Are you investing in Bitcoin and hoping that its price is going to break skies? There are signs that Bitcoin can be only a pure scam.
As long as the original article is quite long I have picked up few citations from the interview that can give you a hint:
“….the Bitcoin mining process consumes enormous amounts of electricity, computing hardware and time. Yet in the end, there’s nothing to show for all that work except for carbon dioxide emissions and mercury pollution from the Chinese coal plants that power nearly a third of global Bitcoin mining. Bitcoin, in fact, has become one of the key vectors of environmental pollution that’s causing hazardous air in California’s cities.
McAfee claims that “artificial work” is actually “proof of work.” In reality, it’s proof of nothing more than the incredible stupidity of the mining infrastructure which is now burning more electricity than a city of one million people just to keep the Bitcoin blockchain from collapsing….”
or another one
“…One by one, all the promises we were told about Bitcoin have unraveled: It isn’t anonymous, transactions aren’t “instant,” transactions aren’t “free,” Bitcoin isn’t a reliable store of value, it isn’t immune to government regulations and so on. Yet John McAfee, in his self-deluded cluelessness, points to artificial work and says, essentially, “See? We’re expending CPU cycles for all this! Doesn’t that have value?”
Actually, it doesn’t, Mr. McAfee. It has no more value than the GPU calculations of a nine-year-old kid playing a first person shooter on a Saturday afternoon. Yeah, his rig is running all sorts of complex calculations, but at the end of the day, there’s nothing to show for it other than Cheetos crumbs that fell between the cushions of the couch….”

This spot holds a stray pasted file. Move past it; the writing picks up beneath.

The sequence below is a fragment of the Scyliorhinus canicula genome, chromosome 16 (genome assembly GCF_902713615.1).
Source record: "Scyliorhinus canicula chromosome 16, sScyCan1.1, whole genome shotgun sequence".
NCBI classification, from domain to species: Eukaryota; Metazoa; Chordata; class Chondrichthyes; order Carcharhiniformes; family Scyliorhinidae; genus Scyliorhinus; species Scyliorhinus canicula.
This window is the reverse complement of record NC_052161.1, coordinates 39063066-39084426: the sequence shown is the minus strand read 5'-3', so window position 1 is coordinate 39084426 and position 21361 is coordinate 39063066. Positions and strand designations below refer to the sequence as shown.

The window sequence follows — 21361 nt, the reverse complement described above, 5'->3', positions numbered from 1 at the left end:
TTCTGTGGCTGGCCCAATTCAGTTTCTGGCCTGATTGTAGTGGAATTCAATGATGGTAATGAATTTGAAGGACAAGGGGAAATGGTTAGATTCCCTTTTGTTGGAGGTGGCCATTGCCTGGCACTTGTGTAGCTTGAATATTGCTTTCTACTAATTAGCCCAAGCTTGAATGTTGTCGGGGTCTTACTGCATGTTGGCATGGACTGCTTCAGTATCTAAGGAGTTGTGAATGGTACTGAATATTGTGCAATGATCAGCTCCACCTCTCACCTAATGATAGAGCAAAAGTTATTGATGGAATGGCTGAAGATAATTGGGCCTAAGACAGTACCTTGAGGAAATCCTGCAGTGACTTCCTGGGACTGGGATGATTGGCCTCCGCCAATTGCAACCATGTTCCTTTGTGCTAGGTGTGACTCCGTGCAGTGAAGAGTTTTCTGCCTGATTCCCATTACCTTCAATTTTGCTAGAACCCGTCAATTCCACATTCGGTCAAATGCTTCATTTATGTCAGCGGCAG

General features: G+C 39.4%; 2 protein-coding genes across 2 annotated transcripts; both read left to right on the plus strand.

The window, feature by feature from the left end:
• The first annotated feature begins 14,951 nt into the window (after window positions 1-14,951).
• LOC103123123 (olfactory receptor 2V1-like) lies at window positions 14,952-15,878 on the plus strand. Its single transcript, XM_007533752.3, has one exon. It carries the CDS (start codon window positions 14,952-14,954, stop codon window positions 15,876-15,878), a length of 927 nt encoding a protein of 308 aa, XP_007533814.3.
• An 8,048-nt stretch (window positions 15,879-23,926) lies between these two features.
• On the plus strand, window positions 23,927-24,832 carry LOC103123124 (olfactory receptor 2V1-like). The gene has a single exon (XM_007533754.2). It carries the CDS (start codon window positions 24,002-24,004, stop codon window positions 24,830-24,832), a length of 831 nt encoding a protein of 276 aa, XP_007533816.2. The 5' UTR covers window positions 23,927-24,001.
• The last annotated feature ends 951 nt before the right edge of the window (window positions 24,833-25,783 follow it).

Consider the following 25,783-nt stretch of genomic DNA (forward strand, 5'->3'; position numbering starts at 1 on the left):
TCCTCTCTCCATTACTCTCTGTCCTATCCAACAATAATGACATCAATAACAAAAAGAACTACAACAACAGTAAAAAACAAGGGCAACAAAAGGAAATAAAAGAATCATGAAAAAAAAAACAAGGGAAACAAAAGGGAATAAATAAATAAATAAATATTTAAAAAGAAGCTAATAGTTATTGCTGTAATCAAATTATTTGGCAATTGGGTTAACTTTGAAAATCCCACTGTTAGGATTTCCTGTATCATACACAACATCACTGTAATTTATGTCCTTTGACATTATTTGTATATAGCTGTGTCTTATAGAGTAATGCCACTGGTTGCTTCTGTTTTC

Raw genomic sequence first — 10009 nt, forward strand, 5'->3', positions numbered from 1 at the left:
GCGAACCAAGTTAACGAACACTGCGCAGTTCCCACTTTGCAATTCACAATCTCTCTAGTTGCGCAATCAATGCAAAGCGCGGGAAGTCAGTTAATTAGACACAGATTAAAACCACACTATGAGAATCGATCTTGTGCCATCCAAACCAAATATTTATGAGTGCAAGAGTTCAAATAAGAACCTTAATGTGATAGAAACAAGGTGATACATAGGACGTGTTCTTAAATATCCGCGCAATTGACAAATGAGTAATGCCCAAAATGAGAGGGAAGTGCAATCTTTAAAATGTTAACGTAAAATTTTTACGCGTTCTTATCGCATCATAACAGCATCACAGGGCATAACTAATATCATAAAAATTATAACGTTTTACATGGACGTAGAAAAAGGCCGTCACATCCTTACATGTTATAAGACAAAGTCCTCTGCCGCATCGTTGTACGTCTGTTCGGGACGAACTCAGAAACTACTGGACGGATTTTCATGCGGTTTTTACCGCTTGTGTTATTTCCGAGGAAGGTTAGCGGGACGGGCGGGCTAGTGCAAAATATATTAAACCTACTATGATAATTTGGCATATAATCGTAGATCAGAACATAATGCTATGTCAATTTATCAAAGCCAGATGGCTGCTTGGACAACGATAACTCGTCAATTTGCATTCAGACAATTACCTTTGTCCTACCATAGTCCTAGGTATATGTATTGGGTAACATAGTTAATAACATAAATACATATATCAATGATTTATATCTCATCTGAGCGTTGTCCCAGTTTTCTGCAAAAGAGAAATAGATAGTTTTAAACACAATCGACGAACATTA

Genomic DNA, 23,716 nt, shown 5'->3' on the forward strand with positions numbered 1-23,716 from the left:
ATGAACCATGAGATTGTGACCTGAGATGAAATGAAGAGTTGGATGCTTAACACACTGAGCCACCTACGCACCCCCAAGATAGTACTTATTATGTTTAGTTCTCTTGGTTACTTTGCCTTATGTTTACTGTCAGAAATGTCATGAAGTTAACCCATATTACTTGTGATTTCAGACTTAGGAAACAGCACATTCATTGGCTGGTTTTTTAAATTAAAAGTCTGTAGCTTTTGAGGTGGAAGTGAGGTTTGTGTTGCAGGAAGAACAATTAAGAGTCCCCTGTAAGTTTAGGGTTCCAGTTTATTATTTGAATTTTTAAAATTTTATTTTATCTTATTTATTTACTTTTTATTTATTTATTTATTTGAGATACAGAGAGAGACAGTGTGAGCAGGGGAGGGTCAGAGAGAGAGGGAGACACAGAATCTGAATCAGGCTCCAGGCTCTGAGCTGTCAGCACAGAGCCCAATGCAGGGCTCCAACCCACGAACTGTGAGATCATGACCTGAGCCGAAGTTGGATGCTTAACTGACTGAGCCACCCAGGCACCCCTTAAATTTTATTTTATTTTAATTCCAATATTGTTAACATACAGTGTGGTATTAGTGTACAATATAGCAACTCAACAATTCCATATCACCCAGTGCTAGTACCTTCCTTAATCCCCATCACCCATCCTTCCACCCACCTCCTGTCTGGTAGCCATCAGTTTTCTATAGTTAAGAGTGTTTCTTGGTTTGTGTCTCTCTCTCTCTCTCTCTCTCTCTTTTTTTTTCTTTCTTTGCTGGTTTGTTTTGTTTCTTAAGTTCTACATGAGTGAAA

this one is interesting…
“...If CPU cycles equaled wealth, then no one in the world would ever have to work again because people could just run computers all day and let the CPUs create wealth.”
Seven simple, self-evident questions that every Bitcoin holder should be asking themselves
Question #1) Apple produces iPhones. Amazon produces fulfillment services for millions of products. What does Bitcoin produce?
Question #2) Bitcoin’s “value” has increased by 350% in the last 12 months. What has Bitcoin introduced in that time period that would justify a 350% increase in its value?
Question #3) Bitcoin is being promoted as a “store of value,” yet it frequently will correct by 30% – 50% in under 48 hours. What is YOUR definition of a “store of value” and how does Bitcoin fulfill your definition?
Question #4) If you are holding Bitcoin in the hopes of selling it at a higher price, how will you know when to sell it?
Question #5) What does Bitcoin offer to secure its dominant market position that no other crypto-currency offers?
Question #6) What is the profile of the typical “new buyer” to Bitcoin today vs. five years ago?
Question #7) How will you sell Bitcoin if the power grid goes down?
If these citations have caught your attention, you can read full original article here.